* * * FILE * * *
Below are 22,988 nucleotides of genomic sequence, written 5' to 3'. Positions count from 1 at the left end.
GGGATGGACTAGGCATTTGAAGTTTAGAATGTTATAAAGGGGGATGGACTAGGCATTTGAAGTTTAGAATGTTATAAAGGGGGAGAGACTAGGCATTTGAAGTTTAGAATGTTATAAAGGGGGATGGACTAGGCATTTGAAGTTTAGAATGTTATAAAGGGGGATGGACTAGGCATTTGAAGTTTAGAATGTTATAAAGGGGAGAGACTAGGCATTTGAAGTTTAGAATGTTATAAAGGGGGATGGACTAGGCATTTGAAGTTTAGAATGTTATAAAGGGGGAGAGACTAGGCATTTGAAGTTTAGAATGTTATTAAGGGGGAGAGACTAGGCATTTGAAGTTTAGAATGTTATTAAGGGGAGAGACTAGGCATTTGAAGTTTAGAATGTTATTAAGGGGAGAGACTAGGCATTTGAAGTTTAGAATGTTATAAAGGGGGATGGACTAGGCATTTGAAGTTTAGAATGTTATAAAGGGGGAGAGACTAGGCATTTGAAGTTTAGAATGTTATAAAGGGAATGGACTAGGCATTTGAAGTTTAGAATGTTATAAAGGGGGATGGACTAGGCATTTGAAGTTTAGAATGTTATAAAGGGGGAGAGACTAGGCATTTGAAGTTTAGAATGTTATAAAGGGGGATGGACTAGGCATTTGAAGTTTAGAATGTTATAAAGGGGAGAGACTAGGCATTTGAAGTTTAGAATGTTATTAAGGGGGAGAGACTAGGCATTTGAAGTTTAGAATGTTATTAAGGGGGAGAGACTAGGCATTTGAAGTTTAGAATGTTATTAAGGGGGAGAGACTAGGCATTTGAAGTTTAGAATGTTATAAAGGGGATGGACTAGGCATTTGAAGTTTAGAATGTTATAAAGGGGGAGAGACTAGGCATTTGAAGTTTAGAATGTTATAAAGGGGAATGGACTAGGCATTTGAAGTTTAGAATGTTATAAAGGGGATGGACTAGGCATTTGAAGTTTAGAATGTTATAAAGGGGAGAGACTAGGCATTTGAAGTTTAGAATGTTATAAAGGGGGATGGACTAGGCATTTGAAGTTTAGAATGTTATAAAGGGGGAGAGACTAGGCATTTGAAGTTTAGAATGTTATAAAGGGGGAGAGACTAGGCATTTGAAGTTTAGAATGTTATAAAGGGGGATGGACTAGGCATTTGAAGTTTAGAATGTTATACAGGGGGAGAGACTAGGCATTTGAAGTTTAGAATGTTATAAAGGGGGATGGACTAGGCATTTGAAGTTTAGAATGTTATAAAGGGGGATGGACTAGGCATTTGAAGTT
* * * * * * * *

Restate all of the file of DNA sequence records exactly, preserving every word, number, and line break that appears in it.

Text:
Below are 22,988 nucleotides of genomic sequence, written 5' to 3'. Positions count from 1 at the left end.
GGGATGGACTAGGCATTTGAAGTTTAGAATGTTATAAAGGGGGATGGACTAGGCATTTGAAGTTTAGAATGTTATAAAGGGGGAGAGACTAGGCATTTGAAGTTTAGAATGTTATAAAGGGGGATGGACTAGGCATTTGAAGTTTAGAATGTTATAAAGGGGGATGGACTAGGCATTTGAAGTTTAGAATGTTATAAAGGGGAGAGACTAGGCATTTGAAGTTTAGAATGTTATAAAGGGGGATGGACTAGGCATTTGAAGTTTAGAATGTTATAAAGGGGGAGAGACTAGGCATTTGAAGTTTAGAATGTTATTAAGGGGGAGAGACTAGGCATTTGAAGTTTAGAATGTTATTAAGGGGAGAGACTAGGCATTTGAAGTTTAGAATGTTATTAAGGGGAGAGACTAGGCATTTGAAGTTTAGAATGTTATAAAGGGGGATGGACTAGGCATTTGAAGTTTAGAATGTTATAAAGGGGGAGAGACTAGGCATTTGAAGTTTAGAATGTTATAAAGGGAATGGACTAGGCATTTGAAGTTTAGAATGTTATAAAGGGGGATGGACTAGGCATTTGAAGTTTAGAATGTTATAAAGGGGGAGAGACTAGGCATTTGAAGTTTAGAATGTTATAAAGGGGGATGGACTAGGCATTTGAAGTTTAGAATGTTATAAAGGGGAGAGACTAGGCATTTGAAGTTTAGAATGTTATTAAGGGGGAGAGACTAGGCATTTGAAGTTTAGAATGTTATTAAGGGGGAGAGACTAGGCATTTGAAGTTTAGAATGTTATTAAGGGGGAGAGACTAGGCATTTGAAGTTTAGAATGTTATAAAGGGGATGGACTAGGCATTTGAAGTTTAGAATGTTATAAAGGGGGAGAGACTAGGCATTTGAAGTTTAGAATGTTATAAAGGGGAATGGACTAGGCATTTGAAGTTTAGAATGTTATAAAGGGGATGGACTAGGCATTTGAAGTTTAGAATGTTATAAAGGGGAGAGACTAGGCATTTGAAGTTTAGAATGTTATAAAGGGGGATGGACTAGGCATTTGAAGTTTAGAATGTTATAAAGGGGGAGAGACTAGGCATTTGAAGTTTAGAATGTTATAAAGGGGGAGAGACTAGGCATTTGAAGTTTAGAATGTTATAAAGGGGGATGGACTAGGCATTTGAAGTTTAGAATGTTATACAGGGGGAGAGACTAGGCATTTGAAGTTTAGAATGTTATAAAGGGGGATGGACTAGGCATTTGAAGTTTAGAATGTTATAAAGGGGGATGGACTAGGCATTTGAAGTT